The consumer electronics market was up 1.5 per cent in 2015 to £17.9 billion according to the latest figures from Futuresource Consulting.
The analyst’s CE Retail Market Update showed growth in the market as a whole. This was despite declines in certain sectors, such as TVs and mobile devices, which were offset by gains in wearables, smart home, headphones, soundbars and white goods.
The report said that although TV sales declined in 2015, they are forecast to recover as consumers replace their primary flat-panel TVs with larger screens offering 4K resolution and smart functionality.
Futuresource predicted that the market for smaller, secondary screens would continue falling as tablets and smartphones took over their roles.
Said Futuresource associate director Simon Bryant (pictured): “UK consumers are enthusiastic, impulsive tech adopters. Compared with other countries, we tend to buy now and assess the benefits later. As a consequence of this, the UK is generally saturated in many CE categories, but the short-term outlook for emerging categories like VR, wearables, and smart home is generally bullish, compared with other countries.”
The report revealed that while demand for home audio products grew healthily, revenues fell by four per cent to £605 million in 2015. Growth was dominated by Bluetooth speakers and soundbars, which are now replacing hi-fi and home-theatre systems as best-sellers. Headphones revenue grew eight per cent despite flat volume growth, helped by Bluetooth lifting average selling prices. Meanwhile, the take-up of certain premium features, such as multi-room, high-resolution audio and wi-fi, was rather underwhelming.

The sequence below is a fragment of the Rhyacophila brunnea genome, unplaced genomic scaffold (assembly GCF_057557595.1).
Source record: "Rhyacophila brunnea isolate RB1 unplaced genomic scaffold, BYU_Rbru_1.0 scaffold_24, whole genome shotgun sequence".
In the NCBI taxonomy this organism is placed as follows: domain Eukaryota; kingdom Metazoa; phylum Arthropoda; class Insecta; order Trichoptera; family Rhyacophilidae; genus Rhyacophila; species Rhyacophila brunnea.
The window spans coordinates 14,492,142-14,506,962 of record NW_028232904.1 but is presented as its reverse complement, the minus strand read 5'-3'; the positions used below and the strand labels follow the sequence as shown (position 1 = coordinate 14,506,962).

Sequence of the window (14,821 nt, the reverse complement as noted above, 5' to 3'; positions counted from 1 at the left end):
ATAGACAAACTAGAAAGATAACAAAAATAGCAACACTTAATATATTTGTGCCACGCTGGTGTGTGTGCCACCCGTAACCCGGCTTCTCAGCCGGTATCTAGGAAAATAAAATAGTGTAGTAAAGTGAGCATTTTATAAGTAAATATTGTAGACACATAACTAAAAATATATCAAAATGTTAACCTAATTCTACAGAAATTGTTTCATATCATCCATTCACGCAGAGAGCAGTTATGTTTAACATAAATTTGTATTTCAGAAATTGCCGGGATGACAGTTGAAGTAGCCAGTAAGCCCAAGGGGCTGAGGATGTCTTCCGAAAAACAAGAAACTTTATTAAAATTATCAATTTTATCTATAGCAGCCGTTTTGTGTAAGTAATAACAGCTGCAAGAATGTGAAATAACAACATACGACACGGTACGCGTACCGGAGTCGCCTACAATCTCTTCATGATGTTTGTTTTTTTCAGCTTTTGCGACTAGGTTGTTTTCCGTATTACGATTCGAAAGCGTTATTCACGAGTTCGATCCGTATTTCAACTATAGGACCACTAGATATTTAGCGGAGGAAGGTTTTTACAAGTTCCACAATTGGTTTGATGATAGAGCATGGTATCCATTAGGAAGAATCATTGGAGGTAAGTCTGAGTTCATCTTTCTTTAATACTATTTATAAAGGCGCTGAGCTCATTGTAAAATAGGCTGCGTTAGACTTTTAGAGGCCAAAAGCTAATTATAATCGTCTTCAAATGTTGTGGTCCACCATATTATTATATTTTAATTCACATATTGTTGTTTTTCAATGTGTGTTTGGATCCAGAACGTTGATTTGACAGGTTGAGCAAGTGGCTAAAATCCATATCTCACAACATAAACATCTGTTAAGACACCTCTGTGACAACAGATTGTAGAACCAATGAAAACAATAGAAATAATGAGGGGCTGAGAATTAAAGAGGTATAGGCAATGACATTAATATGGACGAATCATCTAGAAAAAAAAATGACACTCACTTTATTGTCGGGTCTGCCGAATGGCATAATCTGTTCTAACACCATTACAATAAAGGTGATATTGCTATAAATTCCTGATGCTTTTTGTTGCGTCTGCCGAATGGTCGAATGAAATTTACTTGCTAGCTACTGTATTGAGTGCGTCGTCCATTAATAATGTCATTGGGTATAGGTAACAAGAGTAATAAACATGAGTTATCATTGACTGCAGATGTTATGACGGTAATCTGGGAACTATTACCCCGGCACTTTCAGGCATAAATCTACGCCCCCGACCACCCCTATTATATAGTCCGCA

The researcher also expected that, despite the growth in digital media adaptors (OTT boxes and streamers, including Chromecast, Apple TV, Amazon Fire TV), the home video devices market would continue to fall as pay-TV and streaming services – notably Netflix – take their toll on the market for DVD and Blu-ray players.
In the wearables sector, Apple’s entry into the sector was seen as beneficial, but generally it was activity trackers and sports watches that have driven growth to date. The outlook remained positive, helped by certain mobile phone features integrating into watches, and VR driving growth for head-mounted displays.
In terms of the camera market, shipments continued to fall heavily, according to Futuresource, while average selling prices benefited from a trend toward premium and enthusiast products. Action camera sales plateaued, while average prices fell.
Turning to who sold what, Futuresource revealed that Apple and Samsung accounted for five out of every £10 spent on CE in the UK in 2015. Chinese vendors grew their combined share, primarily in mobile and TV, while Japanese vendors generally lost share.
Looking ahead, Futuresource Consulting predicted that spending in the CE market would fall two per cent through to 2019, while saturation in key categories, such as TV, would only be partially offset by growth in wearable tech, audio, appliances, and smart-home devices.
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